How Do We Know Anything About the Future?

Mark Vuletic

Suppose I made you the following wager: "I am going to take a brick, hold it out in front of me, and release it. If the brick falls, I will give you a thousand dollars. If the brick stays suspended in midair, you will give me a thousand dollars." Would you accept the bet?

The first thing that would occur to you, of course, is that I must be trying to con you. Perhaps I will try to fool you with sleight of hand, or use wires or glue or magnets to keep the brick from falling. Perhaps I might even set the brick on a table, and appeal to some lame semantic quibble about what "suspended in midair" means. But let's suppose there is no trick, and that you can know this for sure; let's suppose I am actually betting you that gravity simply will cease to affect the brick the moment I release it, and that it literally will hover in midair in front of the two of us, no tricks involved.

Well, if that's what I proposed, of course you would take the bet. You would take it even if I bet only ten dollars against your thousand: what an easy, risk-free way to make ten dollars!

But your response raises a problem: what justifies your confidence?

Fine! you say. If you don't think my confidence is justified, go ahead and bet against me!

But that doesn't answer the question. I feel the same level of confidence as you do. I would never, in actuality, make such a bet against you. But this agreement in feeling does nothing, in itself, to justify our confidence.

Let's grant, at least, that absolute confidence is unreasonable. Ask yourself whether it is possible, for all you know, that gravity could cease to apply to the brick the moment I release it?

But, you ask, why would it?

But that's not the question. No one is claiming that there is good reason to think it will. The question is, is it possible, for all you know? And the answer to that, surely, is yes. You don't think it will happen, but nothing you are aware of rules out the bare possibility.

But no one has ever seen something like that happen!

No, indeed not. Let's even go further: let's grant—what in practice cannot be verified—that it actually never has happened. Even this does not prove that it won't happen the next time. Maybe such events are so rare that they occur only once every twenty billion years.

But the laws of nature forbid something like that from happening!

It may be that our current best account of the laws of nature forbid the local suspension of gravity, but how do we know that this account reflects the actual laws of nature? Isn't our best account based upon generalization from what we have seen? If this is so, then appealing to the laws of nature is just a roundabout way of saying that no one has ever seen something like this happen—which we just realized that is not a good reason for saying that it never will happen. For all we know, the true laws of nature allow for occasional deviations from the usual way things happen. In fact, for all we know, there could be a built-in time limit to all of the actual laws of nature, so that everything will change tomorrow.

But there are mechanisms underlying the laws of nature, that make them work!

Let's suppose we have access to these mechanisms. How do we know the mechanisms will continue to work the same in the future? Suppose, for instance, that we demonstrate that gravity is driven by the exchange of gluons. How do we know that gluon exchange will not, all of the sudden, have a different effect on the brick I am holding once I release it? Presumably, we have to appeal to the alleged constancy of the laws of nature, at the gluon level, and this ultimately brings us back to square one.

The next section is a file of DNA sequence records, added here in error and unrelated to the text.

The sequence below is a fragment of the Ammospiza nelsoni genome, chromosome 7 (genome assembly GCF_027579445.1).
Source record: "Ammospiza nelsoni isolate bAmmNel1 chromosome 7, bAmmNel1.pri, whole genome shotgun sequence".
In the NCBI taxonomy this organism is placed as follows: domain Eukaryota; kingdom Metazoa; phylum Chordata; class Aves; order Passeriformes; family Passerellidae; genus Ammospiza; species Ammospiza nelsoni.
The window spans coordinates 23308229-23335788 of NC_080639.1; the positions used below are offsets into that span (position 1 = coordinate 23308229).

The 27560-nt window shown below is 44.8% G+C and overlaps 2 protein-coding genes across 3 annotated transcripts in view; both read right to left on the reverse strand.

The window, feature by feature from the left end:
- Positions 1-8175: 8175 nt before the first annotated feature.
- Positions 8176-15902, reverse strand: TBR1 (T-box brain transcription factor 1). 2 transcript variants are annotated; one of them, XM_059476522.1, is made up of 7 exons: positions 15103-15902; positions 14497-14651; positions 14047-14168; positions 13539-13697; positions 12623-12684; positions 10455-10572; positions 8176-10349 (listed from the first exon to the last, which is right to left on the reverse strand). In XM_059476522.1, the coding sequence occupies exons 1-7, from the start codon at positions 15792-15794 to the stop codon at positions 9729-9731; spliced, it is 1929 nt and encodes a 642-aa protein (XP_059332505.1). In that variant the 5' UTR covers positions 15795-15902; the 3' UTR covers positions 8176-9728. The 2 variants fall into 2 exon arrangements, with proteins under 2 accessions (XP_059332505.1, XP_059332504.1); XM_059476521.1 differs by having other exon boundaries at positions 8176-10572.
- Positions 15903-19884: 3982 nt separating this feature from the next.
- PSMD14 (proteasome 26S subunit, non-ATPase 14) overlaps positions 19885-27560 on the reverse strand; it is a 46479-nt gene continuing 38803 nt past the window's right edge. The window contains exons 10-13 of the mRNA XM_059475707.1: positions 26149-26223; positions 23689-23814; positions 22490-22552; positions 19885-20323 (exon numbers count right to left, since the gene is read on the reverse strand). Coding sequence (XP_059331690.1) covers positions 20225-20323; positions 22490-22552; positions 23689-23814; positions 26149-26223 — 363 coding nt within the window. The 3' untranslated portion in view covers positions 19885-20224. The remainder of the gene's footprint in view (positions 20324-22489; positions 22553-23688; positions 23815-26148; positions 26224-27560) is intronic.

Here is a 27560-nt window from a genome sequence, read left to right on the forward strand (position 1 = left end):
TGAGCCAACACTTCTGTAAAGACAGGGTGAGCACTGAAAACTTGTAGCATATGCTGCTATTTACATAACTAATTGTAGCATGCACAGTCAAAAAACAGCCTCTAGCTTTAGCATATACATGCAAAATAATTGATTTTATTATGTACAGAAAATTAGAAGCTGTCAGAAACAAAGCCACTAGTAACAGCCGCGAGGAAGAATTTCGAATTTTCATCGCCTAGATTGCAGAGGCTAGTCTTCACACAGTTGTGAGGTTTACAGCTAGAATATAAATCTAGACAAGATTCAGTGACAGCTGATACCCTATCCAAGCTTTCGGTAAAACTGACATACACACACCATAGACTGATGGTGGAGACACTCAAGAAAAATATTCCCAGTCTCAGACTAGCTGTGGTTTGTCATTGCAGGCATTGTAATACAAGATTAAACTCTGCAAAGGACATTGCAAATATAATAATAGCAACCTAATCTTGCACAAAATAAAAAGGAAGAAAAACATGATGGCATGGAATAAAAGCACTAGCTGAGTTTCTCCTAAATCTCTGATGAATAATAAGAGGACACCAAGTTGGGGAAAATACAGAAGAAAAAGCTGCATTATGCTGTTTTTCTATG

But this kind of reasoning has always worked for me in the past!

Has it really? Have your expectations about the future, based upon rigid patterns in the past, never turned out wrong? But put that aside. Even if that kind of reasoning has always worked for you in the past, to try to justify its future application on the basis of past success is to argue in a circle: you're still extrapolating from the past to the future. Since the legitimacy of such extrapolation is precisely what's at issue here in the first place, you can't make this move.

It seems, at this point, that we have no way to justify absolute confidence that, for instance, the brick I release actually will fall.

Fine! But we can still reasonably be confident, even if we can't reasonably be sure.

Is this true? Again, it is not that I would bet against you; I am just as confident as you are. The question is, what makes our confidence reasonable? Our reasoning seems to go back to the same set of reasons we gave above. But none of those reasons underwrites anything about the future, with any probability.

But one can't live one's life like that, believing it just as likely as not that gravity will cease to work in the next minute!

One probably can't. But, again, that doesn't answer the question. David Hume, who forcefully presented this problem (now known as the problem of induction), agreed that human nature compels us both to generalize from our experiences in certain ways, and to have confidence in those generalizations, the moment we set aside our philosopher's caps. This makes life livable despite the skeptical riddles of philosophy, but Hume also realized that it no more resolves these problems than closing your eyes makes the world disappear.

It appears that we have no reason, on the basis of evidence, to believe, with any confidence, that the brick I release will not hover in the air. This is insane. Surely, there must be a solution, mustn't there?

Last updated: 10 Apr 2010

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